A deal between Rio Tinto (NYSE:RIO) and Toronto-based jeweller Harry Winston Diamond (NYSE:HWD), which is looking to become the sole owner of the Diavik Mine, might be around the corner FT reported Friday (subscription required).
The newspaper said the diamond retailer, which already owns 40% of Rio Tinto's Diavik mine, is in advanced talks with the third largest miner to acquire its 60% stake in the diamond operation located in Canada’s Northwest Territories and close to BHP Billiton's Ekati – the country’s oldest diamond mine.
The world of diamond mining is undergoing fundamental changes.
BHP, the globe's biggest mining company, launched a review of its diamond operations late last year with an eye to sell most or all of its assets. BHP has already off-loaded its Chidliak exploration project in Canada to Peregrine Diamonds.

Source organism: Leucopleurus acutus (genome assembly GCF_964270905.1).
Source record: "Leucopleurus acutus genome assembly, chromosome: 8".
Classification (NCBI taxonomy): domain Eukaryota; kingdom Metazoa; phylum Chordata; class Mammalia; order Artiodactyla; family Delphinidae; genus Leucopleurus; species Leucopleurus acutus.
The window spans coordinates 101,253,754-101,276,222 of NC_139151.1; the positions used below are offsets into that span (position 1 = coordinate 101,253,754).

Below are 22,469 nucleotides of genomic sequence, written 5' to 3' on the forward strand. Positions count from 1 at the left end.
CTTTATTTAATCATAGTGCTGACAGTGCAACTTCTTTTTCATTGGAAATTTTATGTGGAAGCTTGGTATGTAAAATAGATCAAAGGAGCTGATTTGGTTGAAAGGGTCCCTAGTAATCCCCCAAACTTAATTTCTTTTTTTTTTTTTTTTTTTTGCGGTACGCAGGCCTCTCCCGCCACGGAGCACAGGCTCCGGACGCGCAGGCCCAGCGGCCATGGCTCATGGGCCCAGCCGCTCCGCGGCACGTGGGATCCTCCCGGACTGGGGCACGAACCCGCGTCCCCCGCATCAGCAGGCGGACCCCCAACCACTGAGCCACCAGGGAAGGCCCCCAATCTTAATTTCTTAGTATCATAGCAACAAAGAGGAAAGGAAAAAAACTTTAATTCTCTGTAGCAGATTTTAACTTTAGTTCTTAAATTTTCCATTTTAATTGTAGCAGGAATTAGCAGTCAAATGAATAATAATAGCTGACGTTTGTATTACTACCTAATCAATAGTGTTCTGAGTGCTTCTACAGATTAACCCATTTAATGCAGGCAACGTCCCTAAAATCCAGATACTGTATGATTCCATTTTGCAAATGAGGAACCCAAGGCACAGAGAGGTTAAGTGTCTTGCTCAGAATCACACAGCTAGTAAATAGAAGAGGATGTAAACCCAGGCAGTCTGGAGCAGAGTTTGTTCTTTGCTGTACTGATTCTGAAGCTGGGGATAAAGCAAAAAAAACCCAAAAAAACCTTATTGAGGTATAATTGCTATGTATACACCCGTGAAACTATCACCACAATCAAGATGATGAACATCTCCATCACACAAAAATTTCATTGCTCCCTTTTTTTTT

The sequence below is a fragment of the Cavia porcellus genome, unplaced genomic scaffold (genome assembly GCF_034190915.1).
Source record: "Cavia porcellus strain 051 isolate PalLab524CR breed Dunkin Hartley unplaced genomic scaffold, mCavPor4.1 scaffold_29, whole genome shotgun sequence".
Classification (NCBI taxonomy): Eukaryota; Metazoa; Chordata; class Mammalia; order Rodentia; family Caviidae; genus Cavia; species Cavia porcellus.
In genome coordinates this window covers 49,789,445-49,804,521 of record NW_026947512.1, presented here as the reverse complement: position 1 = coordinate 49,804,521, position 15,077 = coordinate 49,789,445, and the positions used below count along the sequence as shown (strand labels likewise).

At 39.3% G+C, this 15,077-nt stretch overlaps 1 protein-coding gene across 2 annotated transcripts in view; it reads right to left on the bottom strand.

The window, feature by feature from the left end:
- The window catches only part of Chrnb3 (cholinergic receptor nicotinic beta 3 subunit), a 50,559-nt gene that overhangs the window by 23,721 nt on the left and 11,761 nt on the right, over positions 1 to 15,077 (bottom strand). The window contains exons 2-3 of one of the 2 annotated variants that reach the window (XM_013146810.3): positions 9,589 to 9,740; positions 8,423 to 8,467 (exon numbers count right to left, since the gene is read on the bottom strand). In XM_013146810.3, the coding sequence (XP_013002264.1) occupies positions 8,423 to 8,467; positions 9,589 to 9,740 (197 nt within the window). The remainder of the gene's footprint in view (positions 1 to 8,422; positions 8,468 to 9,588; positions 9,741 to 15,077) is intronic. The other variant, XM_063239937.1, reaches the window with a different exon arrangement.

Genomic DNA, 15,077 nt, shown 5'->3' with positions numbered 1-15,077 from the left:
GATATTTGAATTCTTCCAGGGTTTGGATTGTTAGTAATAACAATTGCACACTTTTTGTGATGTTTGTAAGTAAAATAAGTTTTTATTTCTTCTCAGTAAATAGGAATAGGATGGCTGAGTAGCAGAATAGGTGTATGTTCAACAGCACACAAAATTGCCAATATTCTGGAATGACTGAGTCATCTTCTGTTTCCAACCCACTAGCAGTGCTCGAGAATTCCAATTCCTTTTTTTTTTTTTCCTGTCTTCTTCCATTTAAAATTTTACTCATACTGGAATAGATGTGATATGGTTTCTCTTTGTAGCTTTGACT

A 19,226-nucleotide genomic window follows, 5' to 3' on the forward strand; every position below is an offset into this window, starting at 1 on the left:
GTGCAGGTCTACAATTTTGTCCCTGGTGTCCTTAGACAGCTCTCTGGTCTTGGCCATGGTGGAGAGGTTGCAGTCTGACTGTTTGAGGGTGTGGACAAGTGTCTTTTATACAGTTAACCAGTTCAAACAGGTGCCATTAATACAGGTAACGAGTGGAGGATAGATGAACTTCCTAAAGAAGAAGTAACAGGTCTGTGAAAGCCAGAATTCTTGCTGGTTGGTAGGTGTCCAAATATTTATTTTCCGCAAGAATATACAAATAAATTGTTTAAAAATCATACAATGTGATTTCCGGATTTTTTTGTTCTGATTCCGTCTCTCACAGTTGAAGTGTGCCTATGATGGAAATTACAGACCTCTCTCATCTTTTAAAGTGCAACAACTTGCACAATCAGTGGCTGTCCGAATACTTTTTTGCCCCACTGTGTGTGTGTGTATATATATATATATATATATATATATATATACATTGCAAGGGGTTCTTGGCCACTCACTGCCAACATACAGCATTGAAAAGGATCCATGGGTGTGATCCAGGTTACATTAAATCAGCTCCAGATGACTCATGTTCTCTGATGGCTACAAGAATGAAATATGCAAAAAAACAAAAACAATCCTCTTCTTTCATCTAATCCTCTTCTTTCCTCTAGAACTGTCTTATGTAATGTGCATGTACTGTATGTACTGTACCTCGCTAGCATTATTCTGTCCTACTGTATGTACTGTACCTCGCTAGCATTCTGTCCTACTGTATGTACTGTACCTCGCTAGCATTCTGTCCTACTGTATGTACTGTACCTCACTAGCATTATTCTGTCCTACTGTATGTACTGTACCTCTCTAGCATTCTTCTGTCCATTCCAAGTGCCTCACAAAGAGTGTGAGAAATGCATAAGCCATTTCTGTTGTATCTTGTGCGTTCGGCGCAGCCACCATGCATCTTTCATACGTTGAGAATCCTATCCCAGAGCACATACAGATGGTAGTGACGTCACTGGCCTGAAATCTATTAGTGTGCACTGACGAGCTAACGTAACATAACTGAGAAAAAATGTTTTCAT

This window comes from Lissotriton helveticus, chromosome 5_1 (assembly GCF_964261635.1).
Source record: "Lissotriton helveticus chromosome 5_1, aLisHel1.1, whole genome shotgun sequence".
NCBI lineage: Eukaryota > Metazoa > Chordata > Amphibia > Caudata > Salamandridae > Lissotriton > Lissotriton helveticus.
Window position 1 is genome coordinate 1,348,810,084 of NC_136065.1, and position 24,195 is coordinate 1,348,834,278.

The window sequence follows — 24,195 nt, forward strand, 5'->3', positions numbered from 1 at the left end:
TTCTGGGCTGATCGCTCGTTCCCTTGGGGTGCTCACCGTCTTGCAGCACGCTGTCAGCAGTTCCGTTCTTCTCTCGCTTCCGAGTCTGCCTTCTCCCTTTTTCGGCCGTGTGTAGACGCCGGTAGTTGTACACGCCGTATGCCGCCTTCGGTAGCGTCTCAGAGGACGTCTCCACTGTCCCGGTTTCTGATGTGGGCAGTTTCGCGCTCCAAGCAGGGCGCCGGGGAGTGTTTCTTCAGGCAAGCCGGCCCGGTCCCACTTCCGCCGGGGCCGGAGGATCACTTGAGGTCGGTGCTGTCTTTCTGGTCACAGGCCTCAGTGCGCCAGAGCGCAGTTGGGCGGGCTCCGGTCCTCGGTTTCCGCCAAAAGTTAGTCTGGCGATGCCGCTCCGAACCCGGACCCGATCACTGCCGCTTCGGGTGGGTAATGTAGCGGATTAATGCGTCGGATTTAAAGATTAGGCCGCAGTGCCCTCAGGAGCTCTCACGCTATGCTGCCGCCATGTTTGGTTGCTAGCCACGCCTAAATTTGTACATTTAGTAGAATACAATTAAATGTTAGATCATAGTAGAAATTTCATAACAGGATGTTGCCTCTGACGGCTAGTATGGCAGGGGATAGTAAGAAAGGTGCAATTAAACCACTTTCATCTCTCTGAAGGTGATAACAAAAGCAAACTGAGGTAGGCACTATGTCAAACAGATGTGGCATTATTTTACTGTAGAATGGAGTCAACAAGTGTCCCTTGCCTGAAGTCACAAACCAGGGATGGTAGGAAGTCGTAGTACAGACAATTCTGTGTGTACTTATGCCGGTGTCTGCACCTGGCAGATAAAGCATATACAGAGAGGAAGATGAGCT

Rio Tinto followed in March saying that it was reviewing its gem business, potentially selling it all off.
Other than Diavik, Rio Tinto operates two other diamond mines including Argyle in Australia and Murowa in Zimbabwe. The miner also has an advanced diamond project in Bunder, India.
The diamond business may simply be too small for the mining giants. Rio Tinto's diamond mines contribute less than 2% to its earnings and it’s a small proportion of BHP's income as well.
On top of that the profit margins for the gems compared to iron ore, which sits at a more than comfortable 70% in Rio Tinto's case, is too small.
Apart from the changing strategy of BHP and Rio, the founding family of De Beers recently sold out completely from the company synonymous with diamonds after three generations steering the business. The $5.1 billion deal, announced in November, was completed early this month.
Russia’s Alrosa overtook De Beers in 2009 as the world’s number one supplier of rough gems after decades of being a secretive, state-owned organization in the process of readying for a global public offer.